BEECHOLME CHILDREN’S HOME
A SURVIVOR’S TALE
I often receive messages via this blog, but recently I received one that stopped me in my tracks. It is from someone who saw my blog post on Beecholme and felt compelled to write. I was so moved by the honesty and triumph over such adversity, I couldn’t help but take the author up on their offer to share it.
Obviously every survivor deals with abuse in their own way and at their own time, but this next story might go some way to helping others – which is their very intention.
I have kept the correspondent’s name anonymous but I want to say a massive ‘THANK YOU’ for reaching out and sharing such a tragic but uplifting story of your life. I admire your strength greatly and am honoured you chose to share it through this blog.
Dear Sir or Madam,
I lost my struggle to keep my eyes dry almost as soon as I began to write this note to you after I came across your information almost by accident.
As best as I can recall, I started at Beecholme in 1961 or 1962 (when I was four years old), and I left in 1966 (when I was eight or nine years old.) I was sent there because I had lost my mother when I was six months old.
Only two tangible items of information about Beecholme come vaguely to mind:
- I think I lived in Rendel and perhaps in one other house, and there was a Ms Green who taught at the primary school.
- Also, I broke two toes so badly that I was hospitalised at the age of seven for two months at Queen Mary’s in Carshalton. I remember that was the first time in my life that I heard the word ‘amputate’ (without really understanding what the consequences of this would be), which mercifully never came to pass.
With a to-me surprising amount of strength and level of dignity whose source I do not know, I am for some reason able to say the following without bitterness or rancour:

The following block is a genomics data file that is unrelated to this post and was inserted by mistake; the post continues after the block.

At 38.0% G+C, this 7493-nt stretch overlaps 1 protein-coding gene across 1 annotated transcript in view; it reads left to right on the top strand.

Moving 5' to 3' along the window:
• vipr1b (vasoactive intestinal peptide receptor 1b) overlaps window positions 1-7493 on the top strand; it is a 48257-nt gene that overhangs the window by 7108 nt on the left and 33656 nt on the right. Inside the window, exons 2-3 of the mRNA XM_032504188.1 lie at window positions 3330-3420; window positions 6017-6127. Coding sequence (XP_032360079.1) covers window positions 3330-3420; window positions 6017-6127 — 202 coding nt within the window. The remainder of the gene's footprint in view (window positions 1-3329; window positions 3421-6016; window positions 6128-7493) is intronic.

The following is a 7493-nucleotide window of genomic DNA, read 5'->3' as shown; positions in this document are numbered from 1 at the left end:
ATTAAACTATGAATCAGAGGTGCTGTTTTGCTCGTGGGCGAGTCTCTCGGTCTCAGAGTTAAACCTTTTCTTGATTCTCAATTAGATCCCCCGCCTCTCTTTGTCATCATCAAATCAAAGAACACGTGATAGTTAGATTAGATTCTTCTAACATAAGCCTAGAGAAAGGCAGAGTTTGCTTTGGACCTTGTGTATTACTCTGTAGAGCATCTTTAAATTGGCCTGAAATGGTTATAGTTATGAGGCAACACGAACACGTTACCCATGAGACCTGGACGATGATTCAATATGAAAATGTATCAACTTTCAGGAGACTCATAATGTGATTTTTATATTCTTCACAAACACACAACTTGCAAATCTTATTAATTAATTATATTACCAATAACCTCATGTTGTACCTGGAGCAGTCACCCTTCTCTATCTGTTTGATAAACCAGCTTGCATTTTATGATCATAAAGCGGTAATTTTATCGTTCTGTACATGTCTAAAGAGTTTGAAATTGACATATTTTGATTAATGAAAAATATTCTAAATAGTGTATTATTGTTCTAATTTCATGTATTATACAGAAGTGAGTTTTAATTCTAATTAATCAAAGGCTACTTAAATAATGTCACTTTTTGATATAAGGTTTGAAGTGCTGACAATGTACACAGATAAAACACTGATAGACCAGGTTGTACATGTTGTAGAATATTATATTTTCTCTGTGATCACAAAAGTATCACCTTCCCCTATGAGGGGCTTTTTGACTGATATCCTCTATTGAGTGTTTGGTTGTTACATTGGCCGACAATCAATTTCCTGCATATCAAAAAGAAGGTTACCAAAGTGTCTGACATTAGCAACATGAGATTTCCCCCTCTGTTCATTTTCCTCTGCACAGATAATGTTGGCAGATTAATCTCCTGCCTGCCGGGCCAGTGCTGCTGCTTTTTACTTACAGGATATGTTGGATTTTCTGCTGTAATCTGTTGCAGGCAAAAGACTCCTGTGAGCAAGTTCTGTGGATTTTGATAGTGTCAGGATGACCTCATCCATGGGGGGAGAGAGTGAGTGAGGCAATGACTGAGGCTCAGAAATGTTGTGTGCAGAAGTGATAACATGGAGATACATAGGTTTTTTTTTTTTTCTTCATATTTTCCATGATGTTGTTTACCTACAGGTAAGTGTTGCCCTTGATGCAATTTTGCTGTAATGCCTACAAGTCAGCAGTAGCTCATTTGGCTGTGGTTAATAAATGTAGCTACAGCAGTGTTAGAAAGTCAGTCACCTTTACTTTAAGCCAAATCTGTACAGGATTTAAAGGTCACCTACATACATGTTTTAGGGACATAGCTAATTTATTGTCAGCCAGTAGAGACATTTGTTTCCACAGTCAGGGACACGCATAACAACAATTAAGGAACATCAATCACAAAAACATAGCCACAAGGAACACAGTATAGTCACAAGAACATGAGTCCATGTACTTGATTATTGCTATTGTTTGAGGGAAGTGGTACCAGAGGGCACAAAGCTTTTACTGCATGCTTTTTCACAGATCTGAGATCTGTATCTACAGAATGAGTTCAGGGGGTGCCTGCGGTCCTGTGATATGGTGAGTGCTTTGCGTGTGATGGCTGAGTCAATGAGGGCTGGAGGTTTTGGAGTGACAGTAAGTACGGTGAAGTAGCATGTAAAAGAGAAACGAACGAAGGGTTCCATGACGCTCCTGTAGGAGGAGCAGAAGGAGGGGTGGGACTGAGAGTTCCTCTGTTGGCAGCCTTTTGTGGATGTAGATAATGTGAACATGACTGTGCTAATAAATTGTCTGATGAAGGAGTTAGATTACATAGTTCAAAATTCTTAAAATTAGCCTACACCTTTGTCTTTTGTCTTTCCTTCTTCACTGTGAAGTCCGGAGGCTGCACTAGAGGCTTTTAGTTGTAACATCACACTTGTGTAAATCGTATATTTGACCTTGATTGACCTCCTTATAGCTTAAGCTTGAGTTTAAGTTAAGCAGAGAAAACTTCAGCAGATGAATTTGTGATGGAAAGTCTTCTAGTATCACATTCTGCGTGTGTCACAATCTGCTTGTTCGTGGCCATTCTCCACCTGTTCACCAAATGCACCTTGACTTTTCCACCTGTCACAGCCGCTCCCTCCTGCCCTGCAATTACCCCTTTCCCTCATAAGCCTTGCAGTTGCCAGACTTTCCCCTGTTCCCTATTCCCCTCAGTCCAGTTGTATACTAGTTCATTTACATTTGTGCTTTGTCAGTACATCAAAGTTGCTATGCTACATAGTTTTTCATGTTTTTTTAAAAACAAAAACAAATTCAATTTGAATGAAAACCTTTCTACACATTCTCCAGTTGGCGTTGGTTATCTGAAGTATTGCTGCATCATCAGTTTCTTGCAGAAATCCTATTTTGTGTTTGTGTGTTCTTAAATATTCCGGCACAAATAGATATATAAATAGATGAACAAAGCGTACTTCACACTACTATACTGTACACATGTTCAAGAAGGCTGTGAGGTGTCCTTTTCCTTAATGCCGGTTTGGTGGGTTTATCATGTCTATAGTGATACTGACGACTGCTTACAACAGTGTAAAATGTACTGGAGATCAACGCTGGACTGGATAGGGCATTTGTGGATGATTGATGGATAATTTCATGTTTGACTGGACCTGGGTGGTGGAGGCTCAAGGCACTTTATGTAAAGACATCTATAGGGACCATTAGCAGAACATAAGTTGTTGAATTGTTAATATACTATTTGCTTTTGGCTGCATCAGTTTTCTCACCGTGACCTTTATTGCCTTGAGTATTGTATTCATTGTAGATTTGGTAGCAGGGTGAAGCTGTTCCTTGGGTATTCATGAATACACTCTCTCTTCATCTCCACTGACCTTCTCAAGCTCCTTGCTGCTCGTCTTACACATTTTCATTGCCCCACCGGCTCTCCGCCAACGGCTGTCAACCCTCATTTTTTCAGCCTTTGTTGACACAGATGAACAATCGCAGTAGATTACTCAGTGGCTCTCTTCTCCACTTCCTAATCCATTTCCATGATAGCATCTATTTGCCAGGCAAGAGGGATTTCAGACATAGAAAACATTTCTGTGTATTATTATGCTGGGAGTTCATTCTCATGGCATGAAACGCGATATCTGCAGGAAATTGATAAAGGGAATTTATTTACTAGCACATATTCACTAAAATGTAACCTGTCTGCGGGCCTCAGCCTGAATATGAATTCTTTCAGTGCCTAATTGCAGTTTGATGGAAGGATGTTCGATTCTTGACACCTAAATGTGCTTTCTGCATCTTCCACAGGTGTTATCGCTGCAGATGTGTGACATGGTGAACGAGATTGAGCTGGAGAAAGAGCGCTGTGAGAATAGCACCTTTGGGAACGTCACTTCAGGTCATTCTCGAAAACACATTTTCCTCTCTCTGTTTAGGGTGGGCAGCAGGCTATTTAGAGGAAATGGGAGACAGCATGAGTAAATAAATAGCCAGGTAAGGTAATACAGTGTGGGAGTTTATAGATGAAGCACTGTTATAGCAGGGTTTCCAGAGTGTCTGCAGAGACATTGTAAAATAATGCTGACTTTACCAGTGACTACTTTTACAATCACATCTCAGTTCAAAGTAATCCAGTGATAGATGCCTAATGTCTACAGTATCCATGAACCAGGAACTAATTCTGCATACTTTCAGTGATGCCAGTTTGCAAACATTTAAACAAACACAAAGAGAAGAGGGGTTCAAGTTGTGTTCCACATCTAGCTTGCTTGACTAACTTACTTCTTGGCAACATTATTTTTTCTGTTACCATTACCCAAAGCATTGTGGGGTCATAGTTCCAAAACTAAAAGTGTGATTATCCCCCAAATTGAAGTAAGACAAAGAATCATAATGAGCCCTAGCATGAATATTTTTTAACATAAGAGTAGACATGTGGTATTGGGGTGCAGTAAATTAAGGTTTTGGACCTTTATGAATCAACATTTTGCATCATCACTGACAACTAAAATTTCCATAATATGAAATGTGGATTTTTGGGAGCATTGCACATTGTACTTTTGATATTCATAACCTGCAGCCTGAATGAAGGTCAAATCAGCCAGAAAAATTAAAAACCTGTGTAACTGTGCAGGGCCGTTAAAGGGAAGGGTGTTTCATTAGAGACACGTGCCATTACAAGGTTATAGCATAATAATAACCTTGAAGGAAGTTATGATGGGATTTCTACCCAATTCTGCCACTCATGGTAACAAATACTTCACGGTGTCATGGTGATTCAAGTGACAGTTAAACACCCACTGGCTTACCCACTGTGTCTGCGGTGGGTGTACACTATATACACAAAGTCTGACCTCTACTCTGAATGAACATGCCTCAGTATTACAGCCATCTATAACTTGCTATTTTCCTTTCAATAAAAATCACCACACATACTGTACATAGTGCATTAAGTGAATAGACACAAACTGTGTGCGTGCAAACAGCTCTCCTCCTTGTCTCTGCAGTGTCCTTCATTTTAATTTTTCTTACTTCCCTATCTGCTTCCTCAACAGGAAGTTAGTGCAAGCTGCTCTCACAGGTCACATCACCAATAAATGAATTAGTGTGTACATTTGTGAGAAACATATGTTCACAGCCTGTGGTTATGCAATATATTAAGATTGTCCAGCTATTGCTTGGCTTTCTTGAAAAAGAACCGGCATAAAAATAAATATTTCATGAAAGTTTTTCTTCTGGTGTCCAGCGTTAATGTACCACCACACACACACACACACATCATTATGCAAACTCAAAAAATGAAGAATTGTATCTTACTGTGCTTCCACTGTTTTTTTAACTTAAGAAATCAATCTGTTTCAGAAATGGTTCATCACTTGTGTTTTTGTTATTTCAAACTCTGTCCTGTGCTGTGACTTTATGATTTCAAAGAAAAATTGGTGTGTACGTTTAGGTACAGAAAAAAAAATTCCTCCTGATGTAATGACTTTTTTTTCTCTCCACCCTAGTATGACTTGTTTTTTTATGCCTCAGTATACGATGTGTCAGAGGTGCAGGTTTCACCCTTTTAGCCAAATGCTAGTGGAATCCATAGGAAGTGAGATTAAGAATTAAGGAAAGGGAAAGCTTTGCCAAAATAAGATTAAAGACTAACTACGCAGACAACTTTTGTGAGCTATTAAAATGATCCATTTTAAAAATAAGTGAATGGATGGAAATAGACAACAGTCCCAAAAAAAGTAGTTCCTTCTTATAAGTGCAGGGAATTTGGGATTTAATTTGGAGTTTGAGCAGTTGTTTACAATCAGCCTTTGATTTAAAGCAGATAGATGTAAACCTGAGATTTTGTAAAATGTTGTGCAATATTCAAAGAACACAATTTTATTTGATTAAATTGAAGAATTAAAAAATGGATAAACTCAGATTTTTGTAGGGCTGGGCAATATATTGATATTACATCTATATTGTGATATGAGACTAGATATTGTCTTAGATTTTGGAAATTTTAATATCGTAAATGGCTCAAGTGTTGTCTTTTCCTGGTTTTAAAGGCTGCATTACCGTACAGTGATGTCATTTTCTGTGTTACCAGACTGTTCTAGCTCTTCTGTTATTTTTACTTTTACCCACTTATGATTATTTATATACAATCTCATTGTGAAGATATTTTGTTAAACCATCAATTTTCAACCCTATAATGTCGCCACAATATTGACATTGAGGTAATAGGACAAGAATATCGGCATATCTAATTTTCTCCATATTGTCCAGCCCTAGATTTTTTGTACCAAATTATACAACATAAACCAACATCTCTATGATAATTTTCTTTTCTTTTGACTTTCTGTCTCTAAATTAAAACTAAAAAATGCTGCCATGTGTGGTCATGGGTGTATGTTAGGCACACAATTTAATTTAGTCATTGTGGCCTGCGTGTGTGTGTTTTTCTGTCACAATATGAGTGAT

My time at Beecholme was unbelievably brutal and traumatic, and yet, I harbour no grudge or animosity. The violence inflicted by older children on younger children is still a distinct memory, and the severity far exceeded even the most ugly of hazing events that are sometimes associated with initiation rites at private organisations, such as schools and clubs.
In spite of the massive depravity around me at such a key formative stage in my life, I have somehow managed to survive, albeit with a lower quality of life than might have otherwise been possible. Some would say that I have achieved an above average measure of “success” in life and, if you will indulge me, I will share that briefly here:
I went on to earn three regular degrees, plus one other from the University of Oxford Blue for my athletic endeavours and I was invited to become a member of the prestigious sports club, Vincent’s.
Of course, no amount of any wordly gain or recognition can ever compensate for the horror inflicted at Beecholme at such a tender age. I now make my home in the United States, where I have been for some thirty years.
Thank you for allowing me the opportunity to convey the above information. I will leave it to your discretion as to how much, or how little, of it you feel is suitable for a wider audience. It is my hope that this brief version of my story will encourage other survivors.